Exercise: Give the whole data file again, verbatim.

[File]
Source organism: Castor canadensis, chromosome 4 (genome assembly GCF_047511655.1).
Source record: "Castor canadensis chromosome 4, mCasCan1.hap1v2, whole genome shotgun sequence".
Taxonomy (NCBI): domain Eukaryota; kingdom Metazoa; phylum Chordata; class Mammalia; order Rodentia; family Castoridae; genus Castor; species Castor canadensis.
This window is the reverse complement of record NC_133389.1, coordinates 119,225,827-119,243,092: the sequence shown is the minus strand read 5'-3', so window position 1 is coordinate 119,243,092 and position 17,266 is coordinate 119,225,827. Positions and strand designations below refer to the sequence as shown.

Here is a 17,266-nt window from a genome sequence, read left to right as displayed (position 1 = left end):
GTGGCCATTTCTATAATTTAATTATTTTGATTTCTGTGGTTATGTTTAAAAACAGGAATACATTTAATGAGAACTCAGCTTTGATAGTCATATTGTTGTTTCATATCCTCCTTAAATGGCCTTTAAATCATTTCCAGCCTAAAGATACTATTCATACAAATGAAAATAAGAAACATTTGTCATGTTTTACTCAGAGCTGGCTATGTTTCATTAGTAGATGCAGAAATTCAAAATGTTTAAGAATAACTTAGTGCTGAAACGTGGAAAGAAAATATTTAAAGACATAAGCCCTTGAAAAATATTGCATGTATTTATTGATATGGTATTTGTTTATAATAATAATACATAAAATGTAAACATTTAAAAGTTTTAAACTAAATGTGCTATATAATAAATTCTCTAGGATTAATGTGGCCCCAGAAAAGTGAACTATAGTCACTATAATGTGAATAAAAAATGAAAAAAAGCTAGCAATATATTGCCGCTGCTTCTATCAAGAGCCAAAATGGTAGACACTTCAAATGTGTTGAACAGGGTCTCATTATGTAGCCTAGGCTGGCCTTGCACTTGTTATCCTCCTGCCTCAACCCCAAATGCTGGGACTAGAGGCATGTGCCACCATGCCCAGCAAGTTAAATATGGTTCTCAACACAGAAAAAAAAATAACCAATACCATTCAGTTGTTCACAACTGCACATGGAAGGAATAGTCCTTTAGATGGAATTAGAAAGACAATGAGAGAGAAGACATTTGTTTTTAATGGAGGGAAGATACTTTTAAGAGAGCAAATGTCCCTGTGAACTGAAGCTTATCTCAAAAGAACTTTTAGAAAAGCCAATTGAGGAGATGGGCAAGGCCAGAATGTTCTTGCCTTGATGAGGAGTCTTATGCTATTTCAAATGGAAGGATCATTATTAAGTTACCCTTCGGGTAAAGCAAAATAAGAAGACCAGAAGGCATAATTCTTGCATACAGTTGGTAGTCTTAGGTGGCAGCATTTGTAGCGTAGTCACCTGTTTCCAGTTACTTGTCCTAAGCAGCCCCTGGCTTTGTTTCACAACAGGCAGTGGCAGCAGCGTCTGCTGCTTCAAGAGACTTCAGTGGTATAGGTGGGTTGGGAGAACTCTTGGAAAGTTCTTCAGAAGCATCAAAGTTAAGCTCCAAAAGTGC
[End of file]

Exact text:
Source organism: Castor canadensis, chromosome 4 (genome assembly GCF_047511655.1).
Source record: "Castor canadensis chromosome 4, mCasCan1.hap1v2, whole genome shotgun sequence".
Taxonomy (NCBI): domain Eukaryota; kingdom Metazoa; phylum Chordata; class Mammalia; order Rodentia; family Castoridae; genus Castor; species Castor canadensis.
This window is the reverse complement of record NC_133389.1, coordinates 119,225,827-119,243,092: the sequence shown is the minus strand read 5'-3', so window position 1 is coordinate 119,243,092 and position 17,266 is coordinate 119,225,827. Positions and strand designations below refer to the sequence as shown.

Here is a 17,266-nt window from a genome sequence, read left to right as displayed (position 1 = left end):
GTGGCCATTTCTATAATTTAATTATTTTGATTTCTGTGGTTATGTTTAAAAACAGGAATACATTTAATGAGAACTCAGCTTTGATAGTCATATTGTTGTTTCATATCCTCCTTAAATGGCCTTTAAATCATTTCCAGCCTAAAGATACTATTCATACAAATGAAAATAAGAAACATTTGTCATGTTTTACTCAGAGCTGGCTATGTTTCATTAGTAGATGCAGAAATTCAAAATGTTTAAGAATAACTTAGTGCTGAAACGTGGAAAGAAAATATTTAAAGACATAAGCCCTTGAAAAATATTGCATGTATTTATTGATATGGTATTTGTTTATAATAATAATACATAAAATGTAAACATTTAAAAGTTTTAAACTAAATGTGCTATATAATAAATTCTCTAGGATTAATGTGGCCCCAGAAAAGTGAACTATAGTCACTATAATGTGAATAAAAAATGAAAAAAAGCTAGCAATATATTGCCGCTGCTTCTATCAAGAGCCAAAATGGTAGACACTTCAAATGTGTTGAACAGGGTCTCATTATGTAGCCTAGGCTGGCCTTGCACTTGTTATCCTCCTGCCTCAACCCCAAATGCTGGGACTAGAGGCATGTGCCACCATGCCCAGCAAGTTAAATATGGTTCTCAACACAGAAAAAAAAATAACCAATACCATTCAGTTGTTCACAACTGCACATGGAAGGAATAGTCCTTTAGATGGAATTAGAAAGACAATGAGAGAGAAGACATTTGTTTTTAATGGAGGGAAGATACTTTTAAGAGAGCAAATGTCCCTGTGAACTGAAGCTTATCTCAAAAGAACTTTTAGAAAAGCCAATTGAGGAGATGGGCAAGGCCAGAATGTTCTTGCCTTGATGAGGAGTCTTATGCTATTTCAAATGGAAGGATCATTATTAAGTTACCCTTCGGGTAAAGCAAAATAAGAAGACCAGAAGGCATAATTCTTGCATACAGTTGGTAGTCTTAGGTGGCAGCATTTGTAGCGTAGTCACCTGTTTCCAGTTACTTGTCCTAAGCAGCCCCTGGCTTTGTTTCACAACAGGCAGTGGCAGCAGCGTCTGCTGCTTCAAGAGACTTCAGTGGTATAGGTGGGTTGGGAGAACTCTTGGAAAGTTCTTCAGAAGCATCAAAGTTAAGCTCCAAAAGTGC